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Labour members of Deal Town Council criticised for spending £23k on audio system

By Eleanor Perkins

Labour members on Deal Town Council have been criticised for forking out almost £24,000 of tax payer’s money for an audio and visual system for meetings.

The system includes up to 20 microphones for councillors, members of the public and a hearing loop for the deaf.

The cost also covers the purchase of an additional projector for presentations, plus an amplifier, speakers and installation.

Cllr Wayne Elliott thinks the expenditure is a waste of tax payer's money
Cllr Wayne Elliott thinks the expenditure is a waste of tax payer's money

Conservative councillor Wayne Elliott has labelled the expense “a total abuse of tax payer’s hard earned money”, with Cllr Trevor Bond adding, “they’re buying a Porsche when a Ford would do.”

Cllr Elliott said: “This system would be more advanced than what Dover District Council have at Whitfield where they have over 50 councillors not the 15 that we have on Deal Town Council, plus the chamber at Whitfield is twice as large as Deal Town Hall.”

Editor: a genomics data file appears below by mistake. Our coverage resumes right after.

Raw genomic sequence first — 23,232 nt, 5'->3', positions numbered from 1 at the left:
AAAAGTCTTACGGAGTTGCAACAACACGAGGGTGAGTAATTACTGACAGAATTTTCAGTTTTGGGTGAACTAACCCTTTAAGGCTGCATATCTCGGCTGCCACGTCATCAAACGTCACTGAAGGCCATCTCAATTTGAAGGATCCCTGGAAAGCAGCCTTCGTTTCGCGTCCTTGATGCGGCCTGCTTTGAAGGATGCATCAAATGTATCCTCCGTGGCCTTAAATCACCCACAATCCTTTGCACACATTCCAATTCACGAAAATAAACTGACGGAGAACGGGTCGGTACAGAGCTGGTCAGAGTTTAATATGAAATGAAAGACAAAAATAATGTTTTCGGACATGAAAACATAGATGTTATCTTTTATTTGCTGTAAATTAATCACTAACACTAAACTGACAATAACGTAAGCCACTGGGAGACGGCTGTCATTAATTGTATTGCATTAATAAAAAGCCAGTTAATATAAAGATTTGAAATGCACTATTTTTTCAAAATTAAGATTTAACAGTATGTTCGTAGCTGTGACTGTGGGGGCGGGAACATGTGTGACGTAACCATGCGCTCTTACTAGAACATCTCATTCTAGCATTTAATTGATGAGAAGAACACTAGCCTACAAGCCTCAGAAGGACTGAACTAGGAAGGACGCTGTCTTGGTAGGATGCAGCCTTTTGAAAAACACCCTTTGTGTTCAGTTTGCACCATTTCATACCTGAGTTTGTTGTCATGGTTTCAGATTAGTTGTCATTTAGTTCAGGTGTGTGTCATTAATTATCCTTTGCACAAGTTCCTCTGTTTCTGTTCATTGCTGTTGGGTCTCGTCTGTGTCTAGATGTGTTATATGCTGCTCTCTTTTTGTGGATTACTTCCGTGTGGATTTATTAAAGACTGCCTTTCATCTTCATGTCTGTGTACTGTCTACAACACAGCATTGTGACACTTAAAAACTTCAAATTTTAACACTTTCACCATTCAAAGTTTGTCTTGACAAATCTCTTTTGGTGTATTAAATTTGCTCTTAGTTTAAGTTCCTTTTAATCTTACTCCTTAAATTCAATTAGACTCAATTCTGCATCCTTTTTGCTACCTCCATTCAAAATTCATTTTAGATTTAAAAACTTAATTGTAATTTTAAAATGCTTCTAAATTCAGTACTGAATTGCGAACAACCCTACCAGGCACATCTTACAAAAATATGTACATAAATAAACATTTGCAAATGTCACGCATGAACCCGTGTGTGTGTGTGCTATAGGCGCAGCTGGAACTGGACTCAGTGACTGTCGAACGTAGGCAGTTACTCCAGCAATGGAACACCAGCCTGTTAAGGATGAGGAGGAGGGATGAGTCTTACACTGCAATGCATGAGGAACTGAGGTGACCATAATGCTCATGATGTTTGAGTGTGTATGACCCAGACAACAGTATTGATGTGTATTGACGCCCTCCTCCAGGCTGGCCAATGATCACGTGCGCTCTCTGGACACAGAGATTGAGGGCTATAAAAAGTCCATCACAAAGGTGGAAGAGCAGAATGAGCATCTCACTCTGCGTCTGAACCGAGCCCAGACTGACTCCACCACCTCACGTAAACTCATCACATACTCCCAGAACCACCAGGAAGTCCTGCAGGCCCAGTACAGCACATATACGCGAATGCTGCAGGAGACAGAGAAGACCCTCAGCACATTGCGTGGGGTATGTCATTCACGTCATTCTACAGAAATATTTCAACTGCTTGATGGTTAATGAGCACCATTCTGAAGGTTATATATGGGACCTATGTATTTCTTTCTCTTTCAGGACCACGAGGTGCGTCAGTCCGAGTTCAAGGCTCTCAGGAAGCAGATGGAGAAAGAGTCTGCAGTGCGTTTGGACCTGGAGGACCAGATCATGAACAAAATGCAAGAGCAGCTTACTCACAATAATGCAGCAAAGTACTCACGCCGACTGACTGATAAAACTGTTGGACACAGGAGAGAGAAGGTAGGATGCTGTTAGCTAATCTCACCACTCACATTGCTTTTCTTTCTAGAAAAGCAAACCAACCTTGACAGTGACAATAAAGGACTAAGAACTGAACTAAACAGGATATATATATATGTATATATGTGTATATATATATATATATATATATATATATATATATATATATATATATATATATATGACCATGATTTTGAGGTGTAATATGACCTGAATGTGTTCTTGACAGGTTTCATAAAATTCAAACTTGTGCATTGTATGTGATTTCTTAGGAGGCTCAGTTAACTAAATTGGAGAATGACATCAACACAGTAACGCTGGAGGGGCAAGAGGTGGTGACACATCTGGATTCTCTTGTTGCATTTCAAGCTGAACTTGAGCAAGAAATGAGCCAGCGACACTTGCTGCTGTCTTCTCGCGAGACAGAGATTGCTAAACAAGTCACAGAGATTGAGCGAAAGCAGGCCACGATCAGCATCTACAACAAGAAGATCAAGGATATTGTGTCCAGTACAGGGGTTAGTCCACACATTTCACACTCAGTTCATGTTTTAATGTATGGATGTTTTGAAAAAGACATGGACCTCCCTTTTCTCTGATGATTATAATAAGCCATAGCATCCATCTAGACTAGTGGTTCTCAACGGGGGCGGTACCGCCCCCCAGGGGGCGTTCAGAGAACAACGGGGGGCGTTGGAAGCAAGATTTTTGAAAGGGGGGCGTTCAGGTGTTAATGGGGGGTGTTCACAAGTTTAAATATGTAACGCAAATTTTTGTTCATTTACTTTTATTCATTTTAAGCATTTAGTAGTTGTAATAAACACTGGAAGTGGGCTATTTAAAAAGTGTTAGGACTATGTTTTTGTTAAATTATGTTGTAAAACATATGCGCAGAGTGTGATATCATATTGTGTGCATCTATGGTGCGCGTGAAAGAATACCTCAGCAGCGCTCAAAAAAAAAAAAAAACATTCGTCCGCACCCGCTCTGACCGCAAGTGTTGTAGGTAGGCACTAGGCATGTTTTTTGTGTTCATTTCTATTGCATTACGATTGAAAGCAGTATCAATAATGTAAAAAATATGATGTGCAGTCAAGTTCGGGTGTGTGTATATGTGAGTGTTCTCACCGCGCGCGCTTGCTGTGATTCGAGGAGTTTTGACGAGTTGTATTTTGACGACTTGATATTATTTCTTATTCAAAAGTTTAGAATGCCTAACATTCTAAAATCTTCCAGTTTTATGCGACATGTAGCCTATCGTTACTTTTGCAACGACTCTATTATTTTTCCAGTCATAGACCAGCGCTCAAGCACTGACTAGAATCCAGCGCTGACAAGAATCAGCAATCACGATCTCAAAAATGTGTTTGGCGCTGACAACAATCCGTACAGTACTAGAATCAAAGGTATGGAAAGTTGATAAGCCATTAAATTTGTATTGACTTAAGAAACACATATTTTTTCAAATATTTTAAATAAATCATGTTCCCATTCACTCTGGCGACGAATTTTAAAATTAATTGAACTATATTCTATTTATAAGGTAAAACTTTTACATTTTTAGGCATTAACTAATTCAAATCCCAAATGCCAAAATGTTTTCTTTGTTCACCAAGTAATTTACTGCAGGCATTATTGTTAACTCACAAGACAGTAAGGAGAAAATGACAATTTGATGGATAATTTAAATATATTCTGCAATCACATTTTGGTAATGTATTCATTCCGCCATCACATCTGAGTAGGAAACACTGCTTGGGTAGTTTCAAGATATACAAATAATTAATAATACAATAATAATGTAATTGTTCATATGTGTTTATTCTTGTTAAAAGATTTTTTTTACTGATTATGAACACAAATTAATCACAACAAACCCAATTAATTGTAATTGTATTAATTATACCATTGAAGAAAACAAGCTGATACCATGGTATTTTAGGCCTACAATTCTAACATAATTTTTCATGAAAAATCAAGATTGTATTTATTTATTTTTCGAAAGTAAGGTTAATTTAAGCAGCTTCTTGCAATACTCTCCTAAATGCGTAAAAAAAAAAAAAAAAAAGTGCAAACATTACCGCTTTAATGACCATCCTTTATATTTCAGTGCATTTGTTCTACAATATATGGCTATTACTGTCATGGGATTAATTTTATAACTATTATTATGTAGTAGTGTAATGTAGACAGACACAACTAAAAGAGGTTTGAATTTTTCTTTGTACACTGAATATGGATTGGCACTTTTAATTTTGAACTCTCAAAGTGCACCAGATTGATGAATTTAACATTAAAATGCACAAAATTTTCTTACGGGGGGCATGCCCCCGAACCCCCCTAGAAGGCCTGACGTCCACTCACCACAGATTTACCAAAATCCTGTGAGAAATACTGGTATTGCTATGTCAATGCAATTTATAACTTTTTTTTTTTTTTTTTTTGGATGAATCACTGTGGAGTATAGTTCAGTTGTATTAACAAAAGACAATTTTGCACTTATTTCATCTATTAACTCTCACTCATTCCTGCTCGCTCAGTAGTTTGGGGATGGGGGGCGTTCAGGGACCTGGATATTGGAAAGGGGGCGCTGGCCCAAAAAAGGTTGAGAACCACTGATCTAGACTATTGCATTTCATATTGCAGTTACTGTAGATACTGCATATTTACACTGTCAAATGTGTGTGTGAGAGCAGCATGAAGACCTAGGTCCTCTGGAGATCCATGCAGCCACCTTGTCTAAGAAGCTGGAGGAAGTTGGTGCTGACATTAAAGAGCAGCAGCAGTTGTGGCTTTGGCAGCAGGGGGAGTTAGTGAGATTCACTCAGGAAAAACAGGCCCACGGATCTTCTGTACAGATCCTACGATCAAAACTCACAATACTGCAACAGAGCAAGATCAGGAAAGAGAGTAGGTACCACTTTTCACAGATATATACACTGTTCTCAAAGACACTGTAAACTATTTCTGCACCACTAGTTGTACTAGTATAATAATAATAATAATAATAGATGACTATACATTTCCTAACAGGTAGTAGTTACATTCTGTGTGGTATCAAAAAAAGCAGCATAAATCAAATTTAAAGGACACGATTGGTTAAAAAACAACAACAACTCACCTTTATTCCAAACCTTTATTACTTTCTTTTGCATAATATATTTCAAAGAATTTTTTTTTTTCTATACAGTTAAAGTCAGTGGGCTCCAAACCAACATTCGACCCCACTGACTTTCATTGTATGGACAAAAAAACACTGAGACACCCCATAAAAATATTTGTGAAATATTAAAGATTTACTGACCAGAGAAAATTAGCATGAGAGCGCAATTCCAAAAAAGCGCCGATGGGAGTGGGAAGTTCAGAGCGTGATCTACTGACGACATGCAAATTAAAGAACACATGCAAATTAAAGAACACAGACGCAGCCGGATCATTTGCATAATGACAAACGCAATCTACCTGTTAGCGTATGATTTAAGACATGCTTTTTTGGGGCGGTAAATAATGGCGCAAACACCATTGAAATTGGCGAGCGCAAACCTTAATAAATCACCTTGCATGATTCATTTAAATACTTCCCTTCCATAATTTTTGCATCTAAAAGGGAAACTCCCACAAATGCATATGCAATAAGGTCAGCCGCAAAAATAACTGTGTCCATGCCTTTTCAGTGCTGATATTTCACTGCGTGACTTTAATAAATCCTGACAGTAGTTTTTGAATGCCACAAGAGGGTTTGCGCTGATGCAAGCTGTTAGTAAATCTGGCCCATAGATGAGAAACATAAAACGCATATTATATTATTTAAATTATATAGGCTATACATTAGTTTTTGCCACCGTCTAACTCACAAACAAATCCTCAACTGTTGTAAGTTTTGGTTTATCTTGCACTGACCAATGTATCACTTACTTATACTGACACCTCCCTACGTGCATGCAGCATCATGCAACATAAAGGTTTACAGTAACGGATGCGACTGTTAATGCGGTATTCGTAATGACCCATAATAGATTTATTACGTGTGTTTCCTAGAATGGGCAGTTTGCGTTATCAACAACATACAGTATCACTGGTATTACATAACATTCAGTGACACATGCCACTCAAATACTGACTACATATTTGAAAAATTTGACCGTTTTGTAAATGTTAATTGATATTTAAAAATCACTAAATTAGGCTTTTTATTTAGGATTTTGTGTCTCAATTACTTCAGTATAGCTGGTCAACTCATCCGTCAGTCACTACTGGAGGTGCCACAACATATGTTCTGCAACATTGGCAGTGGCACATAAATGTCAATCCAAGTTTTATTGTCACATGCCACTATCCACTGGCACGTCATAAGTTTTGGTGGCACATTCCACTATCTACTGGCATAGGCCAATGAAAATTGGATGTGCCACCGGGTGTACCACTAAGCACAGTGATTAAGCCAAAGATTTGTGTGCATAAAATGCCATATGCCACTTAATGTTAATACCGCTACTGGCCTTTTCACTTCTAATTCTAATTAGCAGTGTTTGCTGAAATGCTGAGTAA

Responsible Finance Officer Paul Bone approached seven suppliers for quotes, three of which declined to tender and another which didn’t offer a wireless solution which councillors wanted.

Members were then presented with three quotes which were £23,506, £24,400 or £27,000.

Six votes were received for the cheapest quote of £23,506. They were two votes against it and two abstentions.

Labour councillor Dominic Harper has defending the move saying it was the Conservative party, when they had the majority power on the council, that suggested updating the system.

He said: “It’s surprising that they’re angry about it now when they were the ones that wanted to update the system.

“We’ve had a lot of complaints from members of the public saying the current system is not fit for purpose and there’s people with hearing difficulties that we need to consider.

“The finance officer took us through the various options and we want a working system not just for council meetings but for general events, like weddings, at the town hall.

“It’s meant to be a public venue and people are meant to be able to hear what’s said.”

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